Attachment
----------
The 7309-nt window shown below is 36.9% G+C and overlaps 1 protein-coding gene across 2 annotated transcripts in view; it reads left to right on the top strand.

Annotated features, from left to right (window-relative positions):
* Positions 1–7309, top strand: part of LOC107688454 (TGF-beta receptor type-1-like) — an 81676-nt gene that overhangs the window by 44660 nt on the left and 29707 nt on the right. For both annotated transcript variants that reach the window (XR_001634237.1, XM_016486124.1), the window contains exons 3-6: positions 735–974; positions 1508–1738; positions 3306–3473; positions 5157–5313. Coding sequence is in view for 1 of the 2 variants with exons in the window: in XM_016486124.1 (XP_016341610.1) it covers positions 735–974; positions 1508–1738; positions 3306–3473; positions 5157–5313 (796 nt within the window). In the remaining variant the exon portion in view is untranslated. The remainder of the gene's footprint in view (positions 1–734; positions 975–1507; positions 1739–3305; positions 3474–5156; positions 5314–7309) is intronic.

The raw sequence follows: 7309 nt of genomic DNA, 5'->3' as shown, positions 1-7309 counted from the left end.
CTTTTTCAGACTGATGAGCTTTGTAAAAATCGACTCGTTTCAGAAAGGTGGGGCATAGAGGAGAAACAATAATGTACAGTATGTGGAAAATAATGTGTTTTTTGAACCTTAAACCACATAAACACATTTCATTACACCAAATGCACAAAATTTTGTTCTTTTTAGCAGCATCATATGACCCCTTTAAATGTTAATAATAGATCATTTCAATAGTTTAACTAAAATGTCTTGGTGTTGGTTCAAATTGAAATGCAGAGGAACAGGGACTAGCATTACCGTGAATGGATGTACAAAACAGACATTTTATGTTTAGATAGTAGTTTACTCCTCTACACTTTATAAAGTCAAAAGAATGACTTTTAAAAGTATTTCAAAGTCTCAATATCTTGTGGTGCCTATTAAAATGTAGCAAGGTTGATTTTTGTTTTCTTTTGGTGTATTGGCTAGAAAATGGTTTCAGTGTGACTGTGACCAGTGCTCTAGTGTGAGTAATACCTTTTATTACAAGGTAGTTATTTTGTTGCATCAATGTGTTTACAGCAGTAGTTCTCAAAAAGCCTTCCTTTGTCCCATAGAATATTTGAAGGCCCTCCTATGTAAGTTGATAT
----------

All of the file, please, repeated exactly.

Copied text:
The 7309-nt window shown below is 36.9% G+C and overlaps 1 protein-coding gene across 2 annotated transcripts in view; it reads left to right on the top strand.

Annotated features, from left to right (window-relative positions):
* Positions 1–7309, top strand: part of LOC107688454 (TGF-beta receptor type-1-like) — an 81676-nt gene that overhangs the window by 44660 nt on the left and 29707 nt on the right. For both annotated transcript variants that reach the window (XR_001634237.1, XM_016486124.1), the window contains exons 3-6: positions 735–974; positions 1508–1738; positions 3306–3473; positions 5157–5313. Coding sequence is in view for 1 of the 2 variants with exons in the window: in XM_016486124.1 (XP_016341610.1) it covers positions 735–974; positions 1508–1738; positions 3306–3473; positions 5157–5313 (796 nt within the window). In the remaining variant the exon portion in view is untranslated. The remainder of the gene's footprint in view (positions 1–734; positions 975–1507; positions 1739–3305; positions 3474–5156; positions 5314–7309) is intronic.

The raw sequence follows: 7309 nt of genomic DNA, 5'->3' as shown, positions 1-7309 counted from the left end.
CTTTTTCAGACTGATGAGCTTTGTAAAAATCGACTCGTTTCAGAAAGGTGGGGCATAGAGGAGAAACAATAATGTACAGTATGTGGAAAATAATGTGTTTTTTGAACCTTAAACCACATAAACACATTTCATTACACCAAATGCACAAAATTTTGTTCTTTTTAGCAGCATCATATGACCCCTTTAAATGTTAATAATAGATCATTTCAATAGTTTAACTAAAATGTCTTGGTGTTGGTTCAAATTGAAATGCAGAGGAACAGGGACTAGCATTACCGTGAATGGATGTACAAAACAGACATTTTATGTTTAGATAGTAGTTTACTCCTCTACACTTTATAAAGTCAAAAGAATGACTTTTAAAAGTATTTCAAAGTCTCAATATCTTGTGGTGCCTATTAAAATGTAGCAAGGTTGATTTTTGTTTTCTTTTGGTGTATTGGCTAGAAAATGGTTTCAGTGTGACTGTGACCAGTGCTCTAGTGTGAGTAATACCTTTTATTACAAGGTAGTTATTTTGTTGCATCAATGTGTTTACAGCAGTAGTTCTCAAAAAGCCTTCCTTTGTCCCATAGAATATTTGAAGGCCCTCCTATGTAAGTTGATAT